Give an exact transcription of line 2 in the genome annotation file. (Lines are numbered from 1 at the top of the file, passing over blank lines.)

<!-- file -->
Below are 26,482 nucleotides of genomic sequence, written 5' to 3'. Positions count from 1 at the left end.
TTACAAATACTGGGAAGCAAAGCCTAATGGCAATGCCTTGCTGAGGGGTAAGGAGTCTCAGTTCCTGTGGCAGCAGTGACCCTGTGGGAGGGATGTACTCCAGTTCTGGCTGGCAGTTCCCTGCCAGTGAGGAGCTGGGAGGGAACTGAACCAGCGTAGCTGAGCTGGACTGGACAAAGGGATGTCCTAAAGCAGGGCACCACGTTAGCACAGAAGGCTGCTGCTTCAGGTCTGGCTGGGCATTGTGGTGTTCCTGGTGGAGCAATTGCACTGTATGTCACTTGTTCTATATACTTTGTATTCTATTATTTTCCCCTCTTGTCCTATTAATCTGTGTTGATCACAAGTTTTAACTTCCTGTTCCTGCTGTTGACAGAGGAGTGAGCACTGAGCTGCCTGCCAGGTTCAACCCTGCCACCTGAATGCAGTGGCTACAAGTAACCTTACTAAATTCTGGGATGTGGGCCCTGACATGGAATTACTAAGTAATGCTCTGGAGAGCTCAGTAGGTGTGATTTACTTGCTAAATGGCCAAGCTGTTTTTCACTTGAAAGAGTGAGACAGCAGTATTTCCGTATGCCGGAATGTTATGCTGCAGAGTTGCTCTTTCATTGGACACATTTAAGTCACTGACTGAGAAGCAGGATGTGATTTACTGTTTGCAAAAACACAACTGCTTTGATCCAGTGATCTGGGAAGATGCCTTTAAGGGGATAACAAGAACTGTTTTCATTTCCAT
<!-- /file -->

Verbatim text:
TTACAAATACTGGGAAGCAAAGCCTAATGGCAATGCCTTGCTGAGGGGTAAGGAGTCTCAGTTCCTGTGGCAGCAGTGACCCTGTGGGAGGGATGTACTCCAGTTCTGGCTGGCAGTTCCCTGCCAGTGAGGAGCTGGGAGGGAACTGAACCAGCGTAGCTGAGCTGGACTGGACAAAGGGATGTCCTAAAGCAGGGCACCACGTTAGCACAGAAGGCTGCTGCTTCAGGTCTGGCTGGGCATTGTGGTGTTCCTGGTGGAGCAATTGCACTGTATGTCACTTGTTCTATATACTTTGTATTCTATTATTTTCCCCTCTTGTCCTATTAATCTGTGTTGATCACAAGTTTTAACTTCCTGTTCCTGCTGTTGACAGAGGAGTGAGCACTGAGCTGCCTGCCAGGTTCAACCCTGCCACCTGAATGCAGTGGCTACAAGTAACCTTACTAAATTCTGGGATGTGGGCCCTGACATGGAATTACTAAGTAATGCTCTGGAGAGCTCAGTAGGTGTGATTTACTTGCTAAATGGCCAAGCTGTTTTTCACTTGAAAGAGTGAGACAGCAGTATTTCCGTATGCCGGAATGTTATGCTGCAGAGTTGCTCTTTCATTGGACACATTTAAGTCACTGACTGAGAAGCAGGATGTGATTTACTGTTTGCAAAAACACAACTGCTTTGATCCAGTGATCTGGGAAGATGCCTTTAAGGGGATAACAAGAACTGTTTTCATTTCCAT